Pentium M Review

AnandTech: Intel’s Pentium M on the Desktop – A Viable Alternative?
Does the Pentium M have what it takes to be as competitive on the desktop as it is in the mobile sector? Now that the first desktop Pentium M motherboards are shipping, that’s why this review is here – to find out.
This is a good review of the Pentium M (codenamed Banias and now Dothan) chip. It essentially says that the chip is very good if expensive. A 2.0GHz Pentium M 755 has essentially the same gaming performance as a 3.6GHz Pentium 4. That’s pretty amazing when the Pentium M burns 22 watts and the Prescott burns 110 watts.
Does point out the big disadvantages (that I’ve also found with my homebrew nMediaPC with DFI 855GME-MGF motherboard and 1.8GHz Pentium M 735):
* The current motherboards use an older single channel 333MHz chipset so the system is memory starved and you can’t overclock the memory bus very much. I’ve found on my own machine that I can get to about 340MHz but not much farther. The issue here is that only Aopen and DFI have Pentium M motherboards. There is a slight nod to AOpen because it overclocks a little better. There aren’t any modern 915 desktop motherboards around.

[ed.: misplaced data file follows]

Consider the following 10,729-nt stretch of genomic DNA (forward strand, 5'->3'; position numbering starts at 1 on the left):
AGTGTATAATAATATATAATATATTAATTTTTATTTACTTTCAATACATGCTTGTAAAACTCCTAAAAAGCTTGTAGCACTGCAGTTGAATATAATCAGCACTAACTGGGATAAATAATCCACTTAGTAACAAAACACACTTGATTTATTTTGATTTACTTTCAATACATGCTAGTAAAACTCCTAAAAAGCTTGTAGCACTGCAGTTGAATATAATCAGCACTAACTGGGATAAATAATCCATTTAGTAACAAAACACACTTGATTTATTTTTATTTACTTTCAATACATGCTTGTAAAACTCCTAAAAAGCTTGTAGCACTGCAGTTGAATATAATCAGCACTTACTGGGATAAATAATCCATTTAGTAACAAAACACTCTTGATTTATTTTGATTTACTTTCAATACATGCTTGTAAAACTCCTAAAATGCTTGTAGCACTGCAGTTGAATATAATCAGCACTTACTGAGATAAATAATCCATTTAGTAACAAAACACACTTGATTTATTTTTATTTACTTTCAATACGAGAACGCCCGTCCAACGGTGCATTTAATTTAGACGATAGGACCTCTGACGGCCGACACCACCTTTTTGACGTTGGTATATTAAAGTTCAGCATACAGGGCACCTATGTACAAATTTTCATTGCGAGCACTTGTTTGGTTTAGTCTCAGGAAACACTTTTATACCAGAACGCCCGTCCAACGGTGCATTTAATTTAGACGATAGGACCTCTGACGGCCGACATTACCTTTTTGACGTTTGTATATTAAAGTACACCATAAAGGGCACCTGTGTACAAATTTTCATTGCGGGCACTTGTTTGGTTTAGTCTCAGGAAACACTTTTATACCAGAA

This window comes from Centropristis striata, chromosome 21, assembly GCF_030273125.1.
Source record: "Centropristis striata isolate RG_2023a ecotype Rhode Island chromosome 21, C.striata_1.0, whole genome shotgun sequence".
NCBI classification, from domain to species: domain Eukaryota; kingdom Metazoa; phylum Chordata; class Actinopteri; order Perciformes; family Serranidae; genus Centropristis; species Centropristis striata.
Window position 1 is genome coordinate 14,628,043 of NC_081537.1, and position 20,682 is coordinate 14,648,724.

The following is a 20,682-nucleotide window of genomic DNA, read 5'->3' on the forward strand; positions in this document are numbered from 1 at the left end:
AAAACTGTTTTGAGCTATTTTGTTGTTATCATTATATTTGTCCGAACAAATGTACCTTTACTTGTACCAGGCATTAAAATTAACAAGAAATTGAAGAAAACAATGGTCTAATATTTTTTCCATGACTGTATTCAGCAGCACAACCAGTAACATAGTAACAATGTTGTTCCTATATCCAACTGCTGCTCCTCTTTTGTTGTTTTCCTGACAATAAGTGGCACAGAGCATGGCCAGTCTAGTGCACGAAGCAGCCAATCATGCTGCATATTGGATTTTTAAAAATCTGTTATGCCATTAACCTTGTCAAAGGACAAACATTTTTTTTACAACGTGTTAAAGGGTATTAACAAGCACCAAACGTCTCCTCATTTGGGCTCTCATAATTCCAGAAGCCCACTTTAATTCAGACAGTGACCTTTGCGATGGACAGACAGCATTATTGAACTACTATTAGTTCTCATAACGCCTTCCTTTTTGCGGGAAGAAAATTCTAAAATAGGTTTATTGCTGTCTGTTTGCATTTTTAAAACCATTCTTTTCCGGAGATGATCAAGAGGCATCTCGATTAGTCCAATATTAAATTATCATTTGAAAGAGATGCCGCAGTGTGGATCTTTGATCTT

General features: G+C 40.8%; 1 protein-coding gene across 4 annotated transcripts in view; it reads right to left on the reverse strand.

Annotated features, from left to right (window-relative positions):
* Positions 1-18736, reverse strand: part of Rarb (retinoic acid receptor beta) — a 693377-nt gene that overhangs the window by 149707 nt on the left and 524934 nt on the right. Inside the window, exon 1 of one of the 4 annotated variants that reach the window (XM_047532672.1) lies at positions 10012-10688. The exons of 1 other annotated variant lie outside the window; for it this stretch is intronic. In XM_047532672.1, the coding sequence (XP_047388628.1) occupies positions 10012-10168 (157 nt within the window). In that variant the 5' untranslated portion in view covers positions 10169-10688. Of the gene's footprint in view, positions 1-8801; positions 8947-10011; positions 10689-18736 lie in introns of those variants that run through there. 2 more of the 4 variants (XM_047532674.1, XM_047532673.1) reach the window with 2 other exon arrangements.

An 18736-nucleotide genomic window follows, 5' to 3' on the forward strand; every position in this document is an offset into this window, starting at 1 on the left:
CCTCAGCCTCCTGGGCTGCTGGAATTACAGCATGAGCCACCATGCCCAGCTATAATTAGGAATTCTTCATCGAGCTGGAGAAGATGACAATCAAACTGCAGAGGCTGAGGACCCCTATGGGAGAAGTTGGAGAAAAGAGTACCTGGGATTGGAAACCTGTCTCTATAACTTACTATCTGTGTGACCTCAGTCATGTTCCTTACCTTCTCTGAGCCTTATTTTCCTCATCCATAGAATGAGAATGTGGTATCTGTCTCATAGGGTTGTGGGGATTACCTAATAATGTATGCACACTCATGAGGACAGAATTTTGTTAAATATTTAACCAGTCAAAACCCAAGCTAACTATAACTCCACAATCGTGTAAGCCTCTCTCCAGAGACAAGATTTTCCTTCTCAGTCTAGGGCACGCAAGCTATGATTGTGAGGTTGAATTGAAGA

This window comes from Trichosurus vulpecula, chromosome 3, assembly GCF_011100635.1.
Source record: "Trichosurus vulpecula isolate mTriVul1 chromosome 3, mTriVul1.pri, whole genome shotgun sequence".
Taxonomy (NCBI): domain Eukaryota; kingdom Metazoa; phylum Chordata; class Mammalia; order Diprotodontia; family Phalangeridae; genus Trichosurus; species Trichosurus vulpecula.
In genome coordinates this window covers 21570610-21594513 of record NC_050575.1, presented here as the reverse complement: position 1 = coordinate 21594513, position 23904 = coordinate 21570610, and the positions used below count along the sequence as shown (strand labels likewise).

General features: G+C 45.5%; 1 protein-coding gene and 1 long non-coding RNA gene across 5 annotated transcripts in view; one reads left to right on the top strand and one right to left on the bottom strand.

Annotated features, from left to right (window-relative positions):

* The Pentium M itself seems to overclock fine. I’ve found my 1.8GHz has no problem getting to 2.2GHz for instance and is just limited to the a 18x multiplier and the bus speed. So if you can get the 915, then presumably this gets better.
* For Business applications and games, the Pentium M is awesome, but if you are doing audio encoding or anything needing floating point like video, then you are better off getting an Athlon 64. The floating point isn’t very fast.
* These are expensive chips because there is no competition, so that the 1.8GHz is $300 and the motherboards are $250 compared with $200 for an Athlon 54 3200+ and $140 for a DFI LANparty Ultra motherboard.
All that being said and done, if I was building a home theater PC (HTPC), then this Dothan chipset is not a bad choice at all. It has integrated video for instance and would play games plenty fast. Moreover, it is just whisper quiet. With such a low power consumption, the most that you can hear is the power supply.

I’m Rich & Co.

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